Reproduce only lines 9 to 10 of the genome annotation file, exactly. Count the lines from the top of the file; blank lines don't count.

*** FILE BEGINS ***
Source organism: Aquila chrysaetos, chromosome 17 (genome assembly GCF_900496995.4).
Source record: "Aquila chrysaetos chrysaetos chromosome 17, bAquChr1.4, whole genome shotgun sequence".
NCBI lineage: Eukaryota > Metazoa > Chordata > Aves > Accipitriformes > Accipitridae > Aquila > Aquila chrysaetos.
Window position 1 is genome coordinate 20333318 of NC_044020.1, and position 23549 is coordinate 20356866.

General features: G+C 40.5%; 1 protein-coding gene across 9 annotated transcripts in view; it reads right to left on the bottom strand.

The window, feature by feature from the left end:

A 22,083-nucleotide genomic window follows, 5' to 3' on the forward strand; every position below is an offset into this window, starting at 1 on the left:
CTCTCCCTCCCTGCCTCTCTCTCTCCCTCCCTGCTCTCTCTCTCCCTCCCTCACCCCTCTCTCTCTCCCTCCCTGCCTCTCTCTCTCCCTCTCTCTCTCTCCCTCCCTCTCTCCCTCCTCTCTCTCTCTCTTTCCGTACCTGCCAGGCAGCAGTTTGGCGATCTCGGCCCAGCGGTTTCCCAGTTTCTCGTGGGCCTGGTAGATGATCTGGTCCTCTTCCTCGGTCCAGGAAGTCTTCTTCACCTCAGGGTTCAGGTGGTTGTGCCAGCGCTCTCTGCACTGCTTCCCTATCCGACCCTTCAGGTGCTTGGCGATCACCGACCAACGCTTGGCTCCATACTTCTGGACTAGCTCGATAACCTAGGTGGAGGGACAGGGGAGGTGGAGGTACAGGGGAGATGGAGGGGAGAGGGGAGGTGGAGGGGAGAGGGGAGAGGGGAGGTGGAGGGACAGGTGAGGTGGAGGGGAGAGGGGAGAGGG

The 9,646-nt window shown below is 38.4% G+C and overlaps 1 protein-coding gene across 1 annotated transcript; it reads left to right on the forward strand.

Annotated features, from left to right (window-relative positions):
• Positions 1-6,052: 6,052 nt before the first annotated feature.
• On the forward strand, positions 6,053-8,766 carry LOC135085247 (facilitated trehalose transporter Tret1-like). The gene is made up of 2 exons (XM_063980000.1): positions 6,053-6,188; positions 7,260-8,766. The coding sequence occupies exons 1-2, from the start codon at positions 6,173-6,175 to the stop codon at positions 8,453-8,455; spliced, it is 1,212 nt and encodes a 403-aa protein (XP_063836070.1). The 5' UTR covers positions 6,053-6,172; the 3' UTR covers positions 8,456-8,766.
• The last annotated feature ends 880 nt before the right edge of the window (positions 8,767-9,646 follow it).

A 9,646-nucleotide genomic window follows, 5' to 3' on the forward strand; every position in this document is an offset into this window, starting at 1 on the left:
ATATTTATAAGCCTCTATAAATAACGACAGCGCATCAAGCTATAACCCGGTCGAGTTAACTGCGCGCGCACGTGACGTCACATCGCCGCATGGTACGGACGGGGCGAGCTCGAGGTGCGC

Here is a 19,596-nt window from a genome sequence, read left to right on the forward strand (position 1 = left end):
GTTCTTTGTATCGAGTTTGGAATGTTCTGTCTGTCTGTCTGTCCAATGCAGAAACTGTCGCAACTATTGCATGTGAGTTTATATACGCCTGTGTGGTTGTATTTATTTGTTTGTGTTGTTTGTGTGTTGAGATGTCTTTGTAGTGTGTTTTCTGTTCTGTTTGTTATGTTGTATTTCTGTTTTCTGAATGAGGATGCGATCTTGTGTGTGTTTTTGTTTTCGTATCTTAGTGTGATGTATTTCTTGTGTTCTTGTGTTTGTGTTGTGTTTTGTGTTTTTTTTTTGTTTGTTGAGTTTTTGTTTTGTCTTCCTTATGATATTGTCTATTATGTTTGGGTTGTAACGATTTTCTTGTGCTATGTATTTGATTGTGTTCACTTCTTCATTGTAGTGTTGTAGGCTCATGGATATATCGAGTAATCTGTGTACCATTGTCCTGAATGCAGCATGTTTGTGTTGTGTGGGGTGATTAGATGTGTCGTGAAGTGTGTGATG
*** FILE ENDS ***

The 9,646-nt window shown below is 38.4% G+C and overlaps 1 protein-coding gene across 1 annotated transcript; it reads left to right on the forward strand.

Annotated features, from left to right (window-relative positions):